The 2016 iGEM Toronto team has developed a synthetic biological sensor for detecting gold. It will take advantage of the natural transcriptional pathway which is induced by the gold-binding promoter, GolS. A reporter gene attached the promoter produces a colour change which will indicate the presence of gold. Furthermore, the entire construct has been removed from the rest of the cellular machinery, and is in fact paper based. This cell-free mechanism is cheaper and more convenient than traditional biosensing methods.
GolS is a member of the MerR family of transcriptional regulators. Members of the MerR family have a helix-turn-helix DNA binding domain on the N-terminus and similar effector binding domains on the C-terminus. There are a variety of inducers for the different MerR-family transcription factors, including oxidative stress, certain dyes, and metals. GolS in particular is sensitive to the gold ion, Au(I), at its C-terminal binding domain. However, it also has a tendency to bind to other metal ions, in particular Cu(I). We have thus developed several mutants which will increase gold-specificity: A113T and P118A.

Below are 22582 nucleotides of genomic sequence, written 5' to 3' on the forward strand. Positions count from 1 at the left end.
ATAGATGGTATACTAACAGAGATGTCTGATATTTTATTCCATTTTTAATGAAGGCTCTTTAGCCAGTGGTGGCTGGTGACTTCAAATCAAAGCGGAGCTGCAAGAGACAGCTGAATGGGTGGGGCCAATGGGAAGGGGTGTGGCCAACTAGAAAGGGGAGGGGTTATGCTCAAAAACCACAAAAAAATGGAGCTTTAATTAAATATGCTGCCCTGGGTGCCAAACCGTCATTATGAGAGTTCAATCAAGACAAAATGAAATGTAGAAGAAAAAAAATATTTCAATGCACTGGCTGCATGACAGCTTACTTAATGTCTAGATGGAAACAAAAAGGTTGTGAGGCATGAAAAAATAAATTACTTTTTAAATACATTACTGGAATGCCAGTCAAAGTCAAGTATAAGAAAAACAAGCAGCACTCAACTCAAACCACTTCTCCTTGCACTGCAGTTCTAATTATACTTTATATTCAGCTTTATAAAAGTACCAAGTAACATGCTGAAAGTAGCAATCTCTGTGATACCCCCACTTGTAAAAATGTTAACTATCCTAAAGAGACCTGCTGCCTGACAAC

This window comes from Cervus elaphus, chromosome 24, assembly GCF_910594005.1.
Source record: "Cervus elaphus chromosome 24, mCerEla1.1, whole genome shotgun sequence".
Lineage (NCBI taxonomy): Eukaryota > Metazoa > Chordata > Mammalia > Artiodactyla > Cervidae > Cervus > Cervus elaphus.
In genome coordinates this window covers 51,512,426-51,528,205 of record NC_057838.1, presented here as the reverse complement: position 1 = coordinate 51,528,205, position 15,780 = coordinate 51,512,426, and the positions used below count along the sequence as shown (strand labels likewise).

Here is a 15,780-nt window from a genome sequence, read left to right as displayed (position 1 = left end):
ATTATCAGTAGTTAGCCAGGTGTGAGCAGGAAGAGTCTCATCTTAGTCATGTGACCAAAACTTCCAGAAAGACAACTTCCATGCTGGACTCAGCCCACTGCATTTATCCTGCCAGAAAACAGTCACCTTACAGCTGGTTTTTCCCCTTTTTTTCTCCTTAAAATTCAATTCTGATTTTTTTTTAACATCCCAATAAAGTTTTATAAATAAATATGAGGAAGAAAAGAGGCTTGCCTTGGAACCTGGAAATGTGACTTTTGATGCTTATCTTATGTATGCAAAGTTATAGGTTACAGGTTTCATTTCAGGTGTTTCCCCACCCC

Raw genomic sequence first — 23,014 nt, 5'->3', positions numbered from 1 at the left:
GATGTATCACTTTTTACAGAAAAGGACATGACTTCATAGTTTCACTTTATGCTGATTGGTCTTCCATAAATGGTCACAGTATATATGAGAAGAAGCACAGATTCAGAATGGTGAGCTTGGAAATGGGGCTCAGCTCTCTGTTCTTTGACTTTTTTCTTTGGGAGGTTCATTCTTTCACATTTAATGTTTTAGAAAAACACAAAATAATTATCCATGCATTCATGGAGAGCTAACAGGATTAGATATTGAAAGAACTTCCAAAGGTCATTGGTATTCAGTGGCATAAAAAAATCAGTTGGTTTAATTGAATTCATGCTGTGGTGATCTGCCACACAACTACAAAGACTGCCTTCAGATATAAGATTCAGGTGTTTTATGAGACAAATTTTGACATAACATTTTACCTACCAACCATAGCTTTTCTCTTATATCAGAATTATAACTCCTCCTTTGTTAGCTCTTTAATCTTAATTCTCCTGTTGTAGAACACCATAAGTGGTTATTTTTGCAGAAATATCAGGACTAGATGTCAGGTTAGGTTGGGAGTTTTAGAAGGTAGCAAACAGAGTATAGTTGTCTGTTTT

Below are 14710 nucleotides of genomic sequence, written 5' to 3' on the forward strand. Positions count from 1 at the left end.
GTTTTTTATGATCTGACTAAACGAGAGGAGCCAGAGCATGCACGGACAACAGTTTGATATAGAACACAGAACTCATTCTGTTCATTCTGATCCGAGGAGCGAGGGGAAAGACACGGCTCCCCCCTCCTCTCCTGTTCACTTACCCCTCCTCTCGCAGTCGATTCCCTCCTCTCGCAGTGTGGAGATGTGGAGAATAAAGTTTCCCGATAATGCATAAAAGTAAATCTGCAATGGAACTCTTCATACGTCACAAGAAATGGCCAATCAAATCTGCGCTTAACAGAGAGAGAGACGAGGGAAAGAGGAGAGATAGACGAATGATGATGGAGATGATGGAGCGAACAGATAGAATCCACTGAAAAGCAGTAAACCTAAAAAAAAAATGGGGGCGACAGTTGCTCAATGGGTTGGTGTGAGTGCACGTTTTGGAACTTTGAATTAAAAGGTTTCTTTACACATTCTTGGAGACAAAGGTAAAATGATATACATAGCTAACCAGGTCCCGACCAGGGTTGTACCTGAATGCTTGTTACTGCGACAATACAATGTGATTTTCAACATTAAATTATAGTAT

Predicted model of GolS using Rosetta.
The GolS and reporter gene machinery was moved to a paper-based platform in place of a cellular one. Escheria coli, the cell expressing the protein, was lysed, and the extract was substituted with free amino acids and plasmid constructs which would help it retain protein function while on paper. Furthermore, this paper construct could be freeze-dried then stored for upwards of a year at room temperature.
To complement our sensor, we developed a smartphone application capable of quantifying color changes from the sensor. Our application uses advanced colormetric analytic algorithms to control for variations between images. Overall, this application is a convient, user-friendly method for translating color changes into quantitative data.